The clothes are getting wilder. The hair is a testament to the gravity-defying properties of mousse. And now, Chinese pianist Lang Lang has made a collaborative recording with Andrea Bocelli. It’s on a new compilation titled “The Magic of Lang Lang.”
Bocelli fans are likely to be fine with it. But for those who fret over Lang Lang’s becoming swept up in the hyper-commercialized aspects of the music industry, the recording represents a line crossed into what often seems like almost mandatory tastelessness in “Classical Crossover.”
Then there’s that YouTube video of him titled “Lang Lang Gone Mad,” in which he playfully demonstrates parallels between Prokofiev’s Piano Concerto No. 3 and kung fu. He’s touring with the Philadelphia Orchestra to China this spring, with repertoire that makes some listeners wince - the committee-written, Mao-era “Yellow River Concerto.”
Lang Lang offers discreet assurance that clothes and mousse have a limited place in his world: “It’s marketing!” he said, on the phone from Houston.
Now only 25 - and having just appeared on the Grammy Awards telecast - Lang Lang has been there, done that so globally and repeatedly you have to wonder: Are there any new things left for a concert pianist to experience? There are. These big events could coexist only on the singular horizon of Lang Lang: a special line of adidas sneakers and a disc of Leoncavallo songs with Placido Domingo, both to be issued this year.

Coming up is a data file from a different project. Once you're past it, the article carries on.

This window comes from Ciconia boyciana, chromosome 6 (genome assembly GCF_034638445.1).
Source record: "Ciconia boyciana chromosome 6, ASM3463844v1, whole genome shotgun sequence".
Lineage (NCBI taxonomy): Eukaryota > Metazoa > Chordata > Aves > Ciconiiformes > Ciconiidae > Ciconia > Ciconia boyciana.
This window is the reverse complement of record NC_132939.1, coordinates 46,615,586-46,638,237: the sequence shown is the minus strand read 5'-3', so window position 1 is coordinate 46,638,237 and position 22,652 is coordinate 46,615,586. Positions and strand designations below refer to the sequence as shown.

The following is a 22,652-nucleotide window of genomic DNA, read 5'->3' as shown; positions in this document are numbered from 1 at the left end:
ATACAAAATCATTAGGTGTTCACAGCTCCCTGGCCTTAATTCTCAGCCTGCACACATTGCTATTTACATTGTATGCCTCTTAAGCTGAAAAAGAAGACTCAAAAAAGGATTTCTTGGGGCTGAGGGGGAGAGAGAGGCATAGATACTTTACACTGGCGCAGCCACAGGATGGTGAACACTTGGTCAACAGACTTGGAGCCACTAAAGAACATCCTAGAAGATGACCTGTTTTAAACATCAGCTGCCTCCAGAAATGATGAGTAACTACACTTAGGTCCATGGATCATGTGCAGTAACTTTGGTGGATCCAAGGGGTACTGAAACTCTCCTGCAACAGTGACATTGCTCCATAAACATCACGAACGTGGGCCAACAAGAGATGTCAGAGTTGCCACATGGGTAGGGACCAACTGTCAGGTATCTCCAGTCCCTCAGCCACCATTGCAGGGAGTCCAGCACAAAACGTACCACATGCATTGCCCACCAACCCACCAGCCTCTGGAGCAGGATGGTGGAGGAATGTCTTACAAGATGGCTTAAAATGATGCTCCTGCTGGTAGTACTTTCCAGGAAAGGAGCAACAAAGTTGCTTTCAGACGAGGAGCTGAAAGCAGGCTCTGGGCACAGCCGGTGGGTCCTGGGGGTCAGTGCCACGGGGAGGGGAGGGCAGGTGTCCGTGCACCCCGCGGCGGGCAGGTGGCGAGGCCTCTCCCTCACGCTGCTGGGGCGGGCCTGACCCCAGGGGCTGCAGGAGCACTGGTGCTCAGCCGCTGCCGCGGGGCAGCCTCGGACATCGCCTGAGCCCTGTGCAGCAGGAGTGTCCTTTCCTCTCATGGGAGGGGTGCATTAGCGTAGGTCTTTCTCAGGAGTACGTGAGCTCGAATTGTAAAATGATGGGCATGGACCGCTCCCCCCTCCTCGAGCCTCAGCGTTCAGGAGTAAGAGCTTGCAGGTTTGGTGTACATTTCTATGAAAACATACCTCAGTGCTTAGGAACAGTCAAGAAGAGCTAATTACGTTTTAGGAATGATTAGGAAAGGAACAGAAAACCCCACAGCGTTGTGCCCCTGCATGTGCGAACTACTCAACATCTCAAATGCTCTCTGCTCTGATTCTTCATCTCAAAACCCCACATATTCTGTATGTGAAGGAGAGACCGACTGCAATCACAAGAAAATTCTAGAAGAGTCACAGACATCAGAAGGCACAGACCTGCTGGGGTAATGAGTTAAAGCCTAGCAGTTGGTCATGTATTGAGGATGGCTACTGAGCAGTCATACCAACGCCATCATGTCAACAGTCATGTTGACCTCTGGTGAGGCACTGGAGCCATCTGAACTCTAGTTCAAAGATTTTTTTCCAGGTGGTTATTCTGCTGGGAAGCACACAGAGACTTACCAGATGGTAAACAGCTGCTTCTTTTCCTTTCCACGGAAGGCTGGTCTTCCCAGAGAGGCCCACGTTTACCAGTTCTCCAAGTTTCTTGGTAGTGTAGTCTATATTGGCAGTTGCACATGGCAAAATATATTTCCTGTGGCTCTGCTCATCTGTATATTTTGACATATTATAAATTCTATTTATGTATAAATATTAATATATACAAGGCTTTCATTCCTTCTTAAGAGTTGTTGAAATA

On the former, which will be available in the United States: “It’s a limited edition, 100,000 pairs. I kind of put a pedal shape on the bottom of the shoe. And it’s black. That’s kind of classy!” And to be expected for a musician whose visibility, unique among classical pianists, is such that he will play a part in the opening ceremonies at the summer Olympics in Beijing.
On the latter: “I played the World Cup concert and did a pop song with Domingo, just for fun. After that, we thought we’d do something serious. I said, `You name it!’ He said `Leoncavallo’ (known solely for the opera “I Pagliacci”). I said, `Who?’ ...
“Domingo’s voice, it’s not just singing. He’s making this incredible spiritual vibration. It goes really deep into your heart.” Lang Lang also admires the beauty of the Bocelli voice, but as “popular opera.”